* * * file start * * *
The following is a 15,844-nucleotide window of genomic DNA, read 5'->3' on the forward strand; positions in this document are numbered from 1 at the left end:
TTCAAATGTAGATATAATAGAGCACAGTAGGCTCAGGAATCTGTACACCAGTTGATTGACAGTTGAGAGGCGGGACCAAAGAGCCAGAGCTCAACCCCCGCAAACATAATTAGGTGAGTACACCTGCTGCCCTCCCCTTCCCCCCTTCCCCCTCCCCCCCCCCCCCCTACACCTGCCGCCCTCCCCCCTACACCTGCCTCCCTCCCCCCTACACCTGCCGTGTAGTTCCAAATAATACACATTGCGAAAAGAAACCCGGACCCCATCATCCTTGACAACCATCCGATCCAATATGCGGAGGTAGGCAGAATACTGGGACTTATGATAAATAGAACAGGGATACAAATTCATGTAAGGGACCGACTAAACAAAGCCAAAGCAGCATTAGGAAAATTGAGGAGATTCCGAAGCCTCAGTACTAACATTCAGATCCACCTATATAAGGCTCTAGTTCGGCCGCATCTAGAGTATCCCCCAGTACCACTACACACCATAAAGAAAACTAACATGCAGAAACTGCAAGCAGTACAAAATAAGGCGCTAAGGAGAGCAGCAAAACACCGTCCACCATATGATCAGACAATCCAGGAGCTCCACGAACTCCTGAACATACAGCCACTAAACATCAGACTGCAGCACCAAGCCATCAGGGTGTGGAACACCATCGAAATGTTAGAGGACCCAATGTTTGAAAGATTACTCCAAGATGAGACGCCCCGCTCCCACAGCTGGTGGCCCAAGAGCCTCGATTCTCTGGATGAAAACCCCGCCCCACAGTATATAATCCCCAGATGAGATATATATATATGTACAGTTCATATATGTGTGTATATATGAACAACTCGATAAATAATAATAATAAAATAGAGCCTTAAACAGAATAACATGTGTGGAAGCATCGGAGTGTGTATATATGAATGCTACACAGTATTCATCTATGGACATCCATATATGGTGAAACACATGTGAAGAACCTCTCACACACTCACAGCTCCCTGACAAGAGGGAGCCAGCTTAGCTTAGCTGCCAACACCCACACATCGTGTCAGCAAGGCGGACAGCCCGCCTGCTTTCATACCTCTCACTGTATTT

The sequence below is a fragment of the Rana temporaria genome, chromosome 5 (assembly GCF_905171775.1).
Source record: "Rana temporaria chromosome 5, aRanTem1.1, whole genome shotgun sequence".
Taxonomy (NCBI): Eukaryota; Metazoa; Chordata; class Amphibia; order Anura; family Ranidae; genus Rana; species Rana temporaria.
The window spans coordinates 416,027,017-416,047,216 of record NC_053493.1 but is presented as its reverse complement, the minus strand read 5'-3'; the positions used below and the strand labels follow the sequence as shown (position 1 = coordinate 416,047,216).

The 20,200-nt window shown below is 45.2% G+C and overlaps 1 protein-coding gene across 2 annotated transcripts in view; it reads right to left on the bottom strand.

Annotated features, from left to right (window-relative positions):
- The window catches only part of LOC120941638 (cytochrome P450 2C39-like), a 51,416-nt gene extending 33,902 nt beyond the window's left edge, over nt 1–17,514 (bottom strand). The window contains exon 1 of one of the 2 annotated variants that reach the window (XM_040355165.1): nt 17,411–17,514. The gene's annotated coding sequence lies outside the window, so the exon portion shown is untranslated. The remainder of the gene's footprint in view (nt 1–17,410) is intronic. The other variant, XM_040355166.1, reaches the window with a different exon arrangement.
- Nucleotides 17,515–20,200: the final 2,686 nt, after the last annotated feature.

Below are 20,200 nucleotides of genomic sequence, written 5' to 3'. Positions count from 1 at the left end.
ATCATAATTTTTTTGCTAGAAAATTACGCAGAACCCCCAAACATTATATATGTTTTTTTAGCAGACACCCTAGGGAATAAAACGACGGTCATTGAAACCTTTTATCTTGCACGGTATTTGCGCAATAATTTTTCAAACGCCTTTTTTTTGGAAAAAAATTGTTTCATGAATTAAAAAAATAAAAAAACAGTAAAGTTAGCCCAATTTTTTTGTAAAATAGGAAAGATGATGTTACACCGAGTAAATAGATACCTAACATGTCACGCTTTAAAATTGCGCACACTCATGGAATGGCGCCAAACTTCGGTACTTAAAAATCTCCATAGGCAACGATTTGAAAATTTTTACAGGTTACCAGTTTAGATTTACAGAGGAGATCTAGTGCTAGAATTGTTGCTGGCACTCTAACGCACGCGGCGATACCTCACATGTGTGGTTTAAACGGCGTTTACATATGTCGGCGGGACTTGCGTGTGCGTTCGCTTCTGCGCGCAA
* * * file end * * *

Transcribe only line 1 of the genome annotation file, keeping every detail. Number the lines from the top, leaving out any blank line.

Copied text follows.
The following is a 15,844-nucleotide window of genomic DNA, read 5'->3' on the forward strand; positions in this document are numbered from 1 at the left end: